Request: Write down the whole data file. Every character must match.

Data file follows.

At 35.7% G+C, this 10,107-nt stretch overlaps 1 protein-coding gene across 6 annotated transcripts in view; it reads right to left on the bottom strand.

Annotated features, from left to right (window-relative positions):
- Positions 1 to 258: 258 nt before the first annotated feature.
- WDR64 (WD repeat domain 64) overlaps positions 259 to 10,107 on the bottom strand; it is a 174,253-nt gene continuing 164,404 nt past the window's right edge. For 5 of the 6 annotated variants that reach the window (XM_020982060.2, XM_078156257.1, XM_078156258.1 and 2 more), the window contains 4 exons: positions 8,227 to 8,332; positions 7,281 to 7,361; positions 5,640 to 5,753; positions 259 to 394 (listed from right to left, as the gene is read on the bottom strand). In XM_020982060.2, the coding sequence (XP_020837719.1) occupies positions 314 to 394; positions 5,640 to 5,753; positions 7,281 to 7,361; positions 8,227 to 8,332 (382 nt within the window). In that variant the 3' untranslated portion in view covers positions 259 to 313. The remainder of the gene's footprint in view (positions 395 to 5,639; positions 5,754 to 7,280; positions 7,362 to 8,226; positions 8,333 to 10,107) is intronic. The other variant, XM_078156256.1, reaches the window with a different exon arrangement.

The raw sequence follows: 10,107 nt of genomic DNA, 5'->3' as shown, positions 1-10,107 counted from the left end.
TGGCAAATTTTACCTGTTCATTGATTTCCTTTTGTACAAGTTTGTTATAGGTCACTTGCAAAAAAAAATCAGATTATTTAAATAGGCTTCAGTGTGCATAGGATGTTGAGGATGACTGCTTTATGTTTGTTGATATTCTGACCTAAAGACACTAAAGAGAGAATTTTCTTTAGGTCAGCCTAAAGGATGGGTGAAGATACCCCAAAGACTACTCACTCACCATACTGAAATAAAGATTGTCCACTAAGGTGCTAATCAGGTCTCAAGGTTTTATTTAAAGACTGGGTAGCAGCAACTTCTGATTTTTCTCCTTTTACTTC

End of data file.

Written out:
At 35.7% G+C, this 10,107-nt stretch overlaps 1 protein-coding gene across 6 annotated transcripts in view; it reads right to left on the bottom strand.

Annotated features, from left to right (window-relative positions):
- Positions 1 to 258: 258 nt before the first annotated feature.
- WDR64 (WD repeat domain 64) overlaps positions 259 to 10,107 on the bottom strand; it is a 174,253-nt gene continuing 164,404 nt past the window's right edge. For 5 of the 6 annotated variants that reach the window (XM_020982060.2, XM_078156257.1, XM_078156258.1 and 2 more), the window contains 4 exons: positions 8,227 to 8,332; positions 7,281 to 7,361; positions 5,640 to 5,753; positions 259 to 394 (listed from right to left, as the gene is read on the bottom strand). In XM_020982060.2, the coding sequence (XP_020837719.1) occupies positions 314 to 394; positions 5,640 to 5,753; positions 7,281 to 7,361; positions 8,227 to 8,332 (382 nt within the window). In that variant the 3' untranslated portion in view covers positions 259 to 313. The remainder of the gene's footprint in view (positions 395 to 5,639; positions 5,754 to 7,280; positions 7,362 to 8,226; positions 8,333 to 10,107) is intronic. The other variant, XM_078156256.1, reaches the window with a different exon arrangement.

The raw sequence follows: 10,107 nt of genomic DNA, 5'->3' as shown, positions 1-10,107 counted from the left end.
TGGCAAATTTTACCTGTTCATTGATTTCCTTTTGTACAAGTTTGTTATAGGTCACTTGCAAAAAAAAATCAGATTATTTAAATAGGCTTCAGTGTGCATAGGATGTTGAGGATGACTGCTTTATGTTTGTTGATATTCTGACCTAAAGACACTAAAGAGAGAATTTTCTTTAGGTCAGCCTAAAGGATGGGTGAAGATACCCCAAAGACTACTCACTCACCATACTGAAATAAAGATTGTCCACTAAGGTGCTAATCAGGTCTCAAGGTTTTATTTAAAGACTGGGTAGCAGCAACTTCTGATTTTTCTCCTTTTACTTC